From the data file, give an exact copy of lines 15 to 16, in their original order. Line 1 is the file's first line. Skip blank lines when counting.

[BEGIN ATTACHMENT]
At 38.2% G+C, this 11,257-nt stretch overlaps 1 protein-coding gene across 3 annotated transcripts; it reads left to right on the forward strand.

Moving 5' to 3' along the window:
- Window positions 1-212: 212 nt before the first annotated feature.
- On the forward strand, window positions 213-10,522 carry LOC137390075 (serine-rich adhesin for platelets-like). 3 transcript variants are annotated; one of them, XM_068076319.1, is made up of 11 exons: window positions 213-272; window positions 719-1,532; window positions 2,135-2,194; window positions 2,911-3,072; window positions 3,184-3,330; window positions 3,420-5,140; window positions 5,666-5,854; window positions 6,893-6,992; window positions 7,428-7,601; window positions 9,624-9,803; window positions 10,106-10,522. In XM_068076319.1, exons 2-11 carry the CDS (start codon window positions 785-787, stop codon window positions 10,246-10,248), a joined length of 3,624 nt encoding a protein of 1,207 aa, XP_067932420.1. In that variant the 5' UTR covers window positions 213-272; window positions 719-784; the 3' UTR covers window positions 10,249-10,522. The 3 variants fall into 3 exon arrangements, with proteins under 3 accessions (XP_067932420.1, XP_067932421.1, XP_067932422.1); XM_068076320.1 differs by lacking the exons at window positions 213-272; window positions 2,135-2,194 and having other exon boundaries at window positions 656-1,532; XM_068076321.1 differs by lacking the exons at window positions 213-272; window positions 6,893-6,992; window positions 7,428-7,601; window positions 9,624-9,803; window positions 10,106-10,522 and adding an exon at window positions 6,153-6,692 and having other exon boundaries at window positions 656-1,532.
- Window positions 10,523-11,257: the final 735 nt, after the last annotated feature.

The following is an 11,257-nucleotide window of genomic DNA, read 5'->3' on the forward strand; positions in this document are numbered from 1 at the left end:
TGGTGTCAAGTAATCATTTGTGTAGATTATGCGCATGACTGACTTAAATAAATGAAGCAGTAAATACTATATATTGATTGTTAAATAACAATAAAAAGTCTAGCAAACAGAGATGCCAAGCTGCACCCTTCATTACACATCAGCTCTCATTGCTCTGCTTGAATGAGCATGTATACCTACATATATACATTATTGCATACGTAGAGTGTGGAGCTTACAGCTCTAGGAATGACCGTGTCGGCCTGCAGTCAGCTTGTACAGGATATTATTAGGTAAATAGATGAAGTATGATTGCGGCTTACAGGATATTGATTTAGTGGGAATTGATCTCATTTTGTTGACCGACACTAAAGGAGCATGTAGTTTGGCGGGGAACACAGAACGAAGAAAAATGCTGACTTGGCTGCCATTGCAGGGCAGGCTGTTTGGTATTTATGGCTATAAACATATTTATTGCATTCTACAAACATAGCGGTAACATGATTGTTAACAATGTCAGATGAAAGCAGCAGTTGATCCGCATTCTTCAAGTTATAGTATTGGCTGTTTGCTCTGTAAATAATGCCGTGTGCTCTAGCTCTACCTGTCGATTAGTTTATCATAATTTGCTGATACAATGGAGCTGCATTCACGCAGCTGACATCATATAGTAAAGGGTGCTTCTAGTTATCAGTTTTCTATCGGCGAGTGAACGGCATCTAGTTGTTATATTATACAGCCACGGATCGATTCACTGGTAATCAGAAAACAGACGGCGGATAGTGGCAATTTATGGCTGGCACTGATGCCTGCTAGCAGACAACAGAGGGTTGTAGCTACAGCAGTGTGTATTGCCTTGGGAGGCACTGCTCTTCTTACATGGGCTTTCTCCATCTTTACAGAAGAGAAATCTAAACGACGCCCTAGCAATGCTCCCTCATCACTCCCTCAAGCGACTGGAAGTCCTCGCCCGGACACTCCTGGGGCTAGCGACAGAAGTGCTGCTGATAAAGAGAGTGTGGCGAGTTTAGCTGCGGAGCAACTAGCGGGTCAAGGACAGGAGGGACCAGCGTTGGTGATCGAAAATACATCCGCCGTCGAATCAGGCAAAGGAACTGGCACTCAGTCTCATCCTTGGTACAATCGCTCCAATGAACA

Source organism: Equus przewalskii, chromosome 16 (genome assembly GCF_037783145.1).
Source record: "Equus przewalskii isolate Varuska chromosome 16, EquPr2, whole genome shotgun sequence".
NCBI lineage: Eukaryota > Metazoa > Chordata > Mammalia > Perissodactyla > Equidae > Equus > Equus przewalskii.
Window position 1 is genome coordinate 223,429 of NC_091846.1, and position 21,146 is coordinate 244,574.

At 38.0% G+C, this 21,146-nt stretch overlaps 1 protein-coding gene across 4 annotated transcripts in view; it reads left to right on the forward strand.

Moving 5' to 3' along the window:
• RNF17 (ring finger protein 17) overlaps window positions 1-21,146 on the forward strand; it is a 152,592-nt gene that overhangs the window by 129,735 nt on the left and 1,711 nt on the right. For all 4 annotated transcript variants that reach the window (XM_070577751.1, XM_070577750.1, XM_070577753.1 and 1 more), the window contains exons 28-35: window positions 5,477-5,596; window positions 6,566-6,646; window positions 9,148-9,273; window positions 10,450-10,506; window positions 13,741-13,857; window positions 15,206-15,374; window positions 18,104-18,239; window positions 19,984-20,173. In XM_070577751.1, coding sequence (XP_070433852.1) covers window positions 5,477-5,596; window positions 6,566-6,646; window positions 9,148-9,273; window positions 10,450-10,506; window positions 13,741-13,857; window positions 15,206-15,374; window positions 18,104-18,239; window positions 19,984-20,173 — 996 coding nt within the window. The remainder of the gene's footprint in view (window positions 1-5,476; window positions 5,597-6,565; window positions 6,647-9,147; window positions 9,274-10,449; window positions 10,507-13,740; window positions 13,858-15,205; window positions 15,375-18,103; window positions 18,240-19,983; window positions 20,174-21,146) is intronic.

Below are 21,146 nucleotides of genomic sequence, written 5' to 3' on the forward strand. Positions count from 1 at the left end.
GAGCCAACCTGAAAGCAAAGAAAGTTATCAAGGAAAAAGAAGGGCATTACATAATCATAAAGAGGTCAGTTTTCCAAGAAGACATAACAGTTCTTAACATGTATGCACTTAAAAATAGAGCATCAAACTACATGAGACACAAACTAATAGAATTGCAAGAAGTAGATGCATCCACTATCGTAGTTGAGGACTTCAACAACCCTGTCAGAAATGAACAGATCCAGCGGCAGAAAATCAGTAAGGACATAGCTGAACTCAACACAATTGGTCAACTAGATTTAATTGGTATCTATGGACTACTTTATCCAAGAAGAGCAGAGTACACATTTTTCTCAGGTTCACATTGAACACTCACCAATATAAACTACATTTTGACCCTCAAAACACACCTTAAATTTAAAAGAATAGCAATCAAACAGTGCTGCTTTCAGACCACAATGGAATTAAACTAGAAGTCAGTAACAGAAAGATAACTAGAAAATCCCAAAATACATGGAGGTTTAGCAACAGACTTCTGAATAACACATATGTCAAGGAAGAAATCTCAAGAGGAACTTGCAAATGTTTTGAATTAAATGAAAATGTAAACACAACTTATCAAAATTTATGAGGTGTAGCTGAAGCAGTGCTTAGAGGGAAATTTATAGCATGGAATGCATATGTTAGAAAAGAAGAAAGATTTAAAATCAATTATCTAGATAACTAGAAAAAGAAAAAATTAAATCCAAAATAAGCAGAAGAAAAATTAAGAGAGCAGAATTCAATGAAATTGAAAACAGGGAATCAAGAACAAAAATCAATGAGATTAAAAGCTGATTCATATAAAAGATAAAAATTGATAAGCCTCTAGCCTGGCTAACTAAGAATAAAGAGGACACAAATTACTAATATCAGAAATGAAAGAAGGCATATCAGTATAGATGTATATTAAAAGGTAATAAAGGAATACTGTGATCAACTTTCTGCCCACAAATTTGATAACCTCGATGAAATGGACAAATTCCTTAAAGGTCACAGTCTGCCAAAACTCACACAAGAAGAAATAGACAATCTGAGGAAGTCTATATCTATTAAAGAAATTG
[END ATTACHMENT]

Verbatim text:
Below are 21,146 nucleotides of genomic sequence, written 5' to 3' on the forward strand. Positions count from 1 at the left end.
GAGCCAACCTGAAAGCAAAGAAAGTTATCAAGGAAAAAGAAGGGCATTACATAATCATAAAGAGGTCAGTTTTCCAAGAAGACATAACAGTTCTTAACATGTATGCACTTAAAAATAGAGCATCAAACTACATGAGACACAAACTAATAGAATTGCAAGAAGTAGATGCATCCACTATCGTAGTTGAGGACTTCAACAACCCTGTCAGAAATGAACAGATCCAGCGGCAGAAAATCAGTAAGGACATAGCTGAACTCAACACAATTGGTCAACTAGATTTAATTGGTATCTATGGACTACTTTATCCAAGAAGAGCAGAGTACACATTTTTCTCAGGTTCACATTGAACACTCACCAATATAAACTACATTTTGACCCTCAAAACACACCTTAAATTTAAAAGAATAGCAATCAAACAGTGCTGCTTTCAGACCACAATGGAATTAAACTAGAAGTCAGTAACAGAAAGATAACTAGAAAATCCCAAAATACATGGAGGTTTAGCAACAGACTTCTGAATAACACATATGTCAAGGAAGAAATCTCAAGAGGAACTTGCAAATGTTTTGAATTAAATGAAAATGTAAACACAACTTATCAAAATTTATGAGGTGTAGCTGAAGCAGTGCTTAGAGGGAAATTTATAGCATGGAATGCATATGTTAGAAAAGAAGAAAGATTTAAAATCAATTATCTAGATAACTAGAAAAAGAAAAAATTAAATCCAAAATAAGCAGAAGAAAAATTAAGAGAGCAGAATTCAATGAAATTGAAAACAGGGAATCAAGAACAAAAATCAATGAGATTAAAAGCTGATTCATATAAAAGATAAAAATTGATAAGCCTCTAGCCTGGCTAACTAAGAATAAAGAGGACACAAATTACTAATATCAGAAATGAAAGAAGGCATATCAGTATAGATGTATATTAAAAGGTAATAAAGGAATACTGTGATCAACTTTCTGCCCACAAATTTGATAACCTCGATGAAATGGACAAATTCCTTAAAGGTCACAGTCTGCCAAAACTCACACAAGAAGAAATAGACAATCTGAGGAAGTCTATATCTATTAAAGAAATTG